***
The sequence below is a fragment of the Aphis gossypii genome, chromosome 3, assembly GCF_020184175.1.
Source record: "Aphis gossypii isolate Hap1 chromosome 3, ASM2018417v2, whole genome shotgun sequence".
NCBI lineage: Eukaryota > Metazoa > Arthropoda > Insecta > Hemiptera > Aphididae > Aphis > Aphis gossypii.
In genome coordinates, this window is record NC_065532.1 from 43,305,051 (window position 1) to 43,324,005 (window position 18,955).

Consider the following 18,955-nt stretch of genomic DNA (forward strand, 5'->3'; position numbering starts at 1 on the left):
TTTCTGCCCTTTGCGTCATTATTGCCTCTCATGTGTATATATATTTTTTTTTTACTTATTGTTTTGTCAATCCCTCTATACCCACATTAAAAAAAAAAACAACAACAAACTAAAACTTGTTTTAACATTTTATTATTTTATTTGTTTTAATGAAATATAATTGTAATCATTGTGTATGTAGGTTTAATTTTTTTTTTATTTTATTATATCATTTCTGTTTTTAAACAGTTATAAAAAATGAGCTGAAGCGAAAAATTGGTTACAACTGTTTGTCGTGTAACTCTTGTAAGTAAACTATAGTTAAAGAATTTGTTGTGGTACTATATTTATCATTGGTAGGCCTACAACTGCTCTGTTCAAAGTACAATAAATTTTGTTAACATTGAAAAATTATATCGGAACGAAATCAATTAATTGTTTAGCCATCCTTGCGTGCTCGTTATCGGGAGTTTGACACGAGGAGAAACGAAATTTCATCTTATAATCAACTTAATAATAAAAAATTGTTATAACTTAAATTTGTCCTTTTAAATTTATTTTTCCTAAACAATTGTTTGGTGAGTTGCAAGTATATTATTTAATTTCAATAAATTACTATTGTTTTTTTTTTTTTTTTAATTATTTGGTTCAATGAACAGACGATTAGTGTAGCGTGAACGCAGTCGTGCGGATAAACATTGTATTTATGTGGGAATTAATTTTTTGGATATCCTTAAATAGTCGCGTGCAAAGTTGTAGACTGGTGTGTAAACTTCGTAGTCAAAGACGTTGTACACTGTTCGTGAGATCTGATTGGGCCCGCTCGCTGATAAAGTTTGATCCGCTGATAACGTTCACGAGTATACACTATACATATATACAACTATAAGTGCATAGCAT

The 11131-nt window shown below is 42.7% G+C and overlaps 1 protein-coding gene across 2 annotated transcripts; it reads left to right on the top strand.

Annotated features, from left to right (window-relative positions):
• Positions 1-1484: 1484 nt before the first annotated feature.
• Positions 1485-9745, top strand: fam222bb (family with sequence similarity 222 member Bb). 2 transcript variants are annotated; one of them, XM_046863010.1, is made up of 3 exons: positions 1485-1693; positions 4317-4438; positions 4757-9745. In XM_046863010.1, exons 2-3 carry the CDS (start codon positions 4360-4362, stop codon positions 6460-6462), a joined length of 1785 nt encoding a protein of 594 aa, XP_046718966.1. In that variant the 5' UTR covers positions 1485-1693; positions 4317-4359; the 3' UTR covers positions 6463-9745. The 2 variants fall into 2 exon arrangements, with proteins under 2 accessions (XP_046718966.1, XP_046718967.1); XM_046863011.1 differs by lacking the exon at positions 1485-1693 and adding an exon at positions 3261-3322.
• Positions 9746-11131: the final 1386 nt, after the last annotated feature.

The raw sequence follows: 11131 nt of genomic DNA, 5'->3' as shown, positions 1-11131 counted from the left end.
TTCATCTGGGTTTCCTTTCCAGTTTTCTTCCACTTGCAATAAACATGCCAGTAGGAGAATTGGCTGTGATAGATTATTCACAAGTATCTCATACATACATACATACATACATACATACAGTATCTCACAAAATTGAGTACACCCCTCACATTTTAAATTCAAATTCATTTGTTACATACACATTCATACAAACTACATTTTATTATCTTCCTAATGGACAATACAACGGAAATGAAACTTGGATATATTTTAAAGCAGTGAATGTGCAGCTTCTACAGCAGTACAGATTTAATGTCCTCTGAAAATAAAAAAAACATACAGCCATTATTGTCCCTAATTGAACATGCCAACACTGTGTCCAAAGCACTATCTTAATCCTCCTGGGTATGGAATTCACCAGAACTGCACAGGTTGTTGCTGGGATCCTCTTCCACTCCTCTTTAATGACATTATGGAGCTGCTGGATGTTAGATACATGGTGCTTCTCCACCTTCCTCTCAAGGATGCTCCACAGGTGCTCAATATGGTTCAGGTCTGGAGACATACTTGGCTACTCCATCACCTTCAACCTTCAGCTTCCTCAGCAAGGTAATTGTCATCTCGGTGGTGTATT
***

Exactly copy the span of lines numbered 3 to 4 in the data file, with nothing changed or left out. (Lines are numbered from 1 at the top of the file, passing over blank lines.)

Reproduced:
NCBI lineage: Eukaryota > Metazoa > Arthropoda > Insecta > Hemiptera > Aphididae > Aphis > Aphis gossypii.
In genome coordinates, this window is record NC_065532.1 from 43,305,051 (window position 1) to 43,324,005 (window position 18,955).